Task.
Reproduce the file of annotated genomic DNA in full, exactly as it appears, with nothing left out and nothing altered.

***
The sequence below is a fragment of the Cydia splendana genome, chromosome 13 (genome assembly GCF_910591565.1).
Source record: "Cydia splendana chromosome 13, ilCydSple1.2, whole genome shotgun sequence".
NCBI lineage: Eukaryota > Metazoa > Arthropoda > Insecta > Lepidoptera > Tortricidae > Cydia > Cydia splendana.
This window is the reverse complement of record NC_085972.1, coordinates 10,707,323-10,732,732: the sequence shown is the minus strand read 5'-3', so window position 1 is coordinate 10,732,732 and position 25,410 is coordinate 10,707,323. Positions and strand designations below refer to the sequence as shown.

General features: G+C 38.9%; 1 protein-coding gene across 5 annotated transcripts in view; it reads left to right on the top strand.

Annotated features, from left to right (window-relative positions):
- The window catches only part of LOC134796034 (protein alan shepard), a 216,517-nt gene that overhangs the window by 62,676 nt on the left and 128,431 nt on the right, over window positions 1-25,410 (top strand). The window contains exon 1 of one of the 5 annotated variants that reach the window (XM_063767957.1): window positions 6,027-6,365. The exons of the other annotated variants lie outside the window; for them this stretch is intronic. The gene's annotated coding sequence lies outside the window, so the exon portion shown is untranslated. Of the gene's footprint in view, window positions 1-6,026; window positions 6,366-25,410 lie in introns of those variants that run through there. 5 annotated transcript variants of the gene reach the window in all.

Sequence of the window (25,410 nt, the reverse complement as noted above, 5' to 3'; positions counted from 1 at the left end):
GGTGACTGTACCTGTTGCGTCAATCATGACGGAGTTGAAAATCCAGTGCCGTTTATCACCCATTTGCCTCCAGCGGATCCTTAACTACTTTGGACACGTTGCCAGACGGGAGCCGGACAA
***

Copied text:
The sequence below is a fragment of the Cydia splendana genome, chromosome 13 (genome assembly GCF_910591565.1).
Source record: "Cydia splendana chromosome 13, ilCydSple1.2, whole genome shotgun sequence".
NCBI lineage: Eukaryota > Metazoa > Arthropoda > Insecta > Lepidoptera > Tortricidae > Cydia > Cydia splendana.
This window is the reverse complement of record NC_085972.1, coordinates 10,707,323-10,732,732: the sequence shown is the minus strand read 5'-3', so window position 1 is coordinate 10,732,732 and position 25,410 is coordinate 10,707,323. Positions and strand designations below refer to the sequence as shown.

General features: G+C 38.9%; 1 protein-coding gene across 5 annotated transcripts in view; it reads left to right on the top strand.

Annotated features, from left to right (window-relative positions):
- The window catches only part of LOC134796034 (protein alan shepard), a 216,517-nt gene that overhangs the window by 62,676 nt on the left and 128,431 nt on the right, over window positions 1-25,410 (top strand). The window contains exon 1 of one of the 5 annotated variants that reach the window (XM_063767957.1): window positions 6,027-6,365. The exons of the other annotated variants lie outside the window; for them this stretch is intronic. The gene's annotated coding sequence lies outside the window, so the exon portion shown is untranslated. Of the gene's footprint in view, window positions 1-6,026; window positions 6,366-25,410 lie in introns of those variants that run through there. 5 annotated transcript variants of the gene reach the window in all.

Sequence of the window (25,410 nt, the reverse complement as noted above, 5' to 3'; positions counted from 1 at the left end):
GGTGACTGTACCTGTTGCGTCAATCATGACGGAGTTGAAAATCCAGTGCCGTTTATCACCCATTTGCCTCCAGCGGATCCTTAACTACTTTGGACACGTTGCCAGACGGGAGCCGGACAA